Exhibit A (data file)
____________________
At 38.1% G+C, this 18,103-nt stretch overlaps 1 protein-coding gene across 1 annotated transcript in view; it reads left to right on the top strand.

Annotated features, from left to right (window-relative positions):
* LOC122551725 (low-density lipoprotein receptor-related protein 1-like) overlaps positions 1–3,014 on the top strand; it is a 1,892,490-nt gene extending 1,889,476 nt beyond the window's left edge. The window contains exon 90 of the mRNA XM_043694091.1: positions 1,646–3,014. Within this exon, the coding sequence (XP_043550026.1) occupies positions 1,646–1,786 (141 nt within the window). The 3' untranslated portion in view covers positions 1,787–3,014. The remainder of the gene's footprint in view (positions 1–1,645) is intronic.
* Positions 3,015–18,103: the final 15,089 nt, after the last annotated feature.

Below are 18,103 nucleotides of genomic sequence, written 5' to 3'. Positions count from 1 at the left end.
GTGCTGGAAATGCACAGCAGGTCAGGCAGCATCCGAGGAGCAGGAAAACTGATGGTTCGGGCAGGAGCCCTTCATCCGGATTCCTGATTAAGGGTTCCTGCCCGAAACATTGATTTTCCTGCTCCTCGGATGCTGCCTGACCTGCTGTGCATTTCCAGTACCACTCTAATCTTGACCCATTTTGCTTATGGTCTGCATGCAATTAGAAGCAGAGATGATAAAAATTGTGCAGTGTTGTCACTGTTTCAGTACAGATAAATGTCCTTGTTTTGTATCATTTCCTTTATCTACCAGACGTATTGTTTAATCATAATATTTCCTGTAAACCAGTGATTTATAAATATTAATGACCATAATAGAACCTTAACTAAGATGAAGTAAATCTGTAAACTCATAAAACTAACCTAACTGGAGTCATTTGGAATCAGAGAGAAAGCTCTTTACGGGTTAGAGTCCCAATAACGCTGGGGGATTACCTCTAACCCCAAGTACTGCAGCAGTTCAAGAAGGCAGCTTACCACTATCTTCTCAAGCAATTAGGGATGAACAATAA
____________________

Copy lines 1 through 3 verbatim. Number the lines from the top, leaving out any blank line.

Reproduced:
At 38.1% G+C, this 18,103-nt stretch overlaps 1 protein-coding gene across 1 annotated transcript in view; it reads left to right on the top strand.

Annotated features, from left to right (window-relative positions):
* LOC122551725 (low-density lipoprotein receptor-related protein 1-like) overlaps positions 1–3,014 on the top strand; it is a 1,892,490-nt gene extending 1,889,476 nt beyond the window's left edge. The window contains exon 90 of the mRNA XM_043694091.1: positions 1,646–3,014. Within this exon, the coding sequence (XP_043550026.1) occupies positions 1,646–1,786 (141 nt within the window). The 3' untranslated portion in view covers positions 1,787–3,014. The remainder of the gene's footprint in view (positions 1–1,645) is intronic.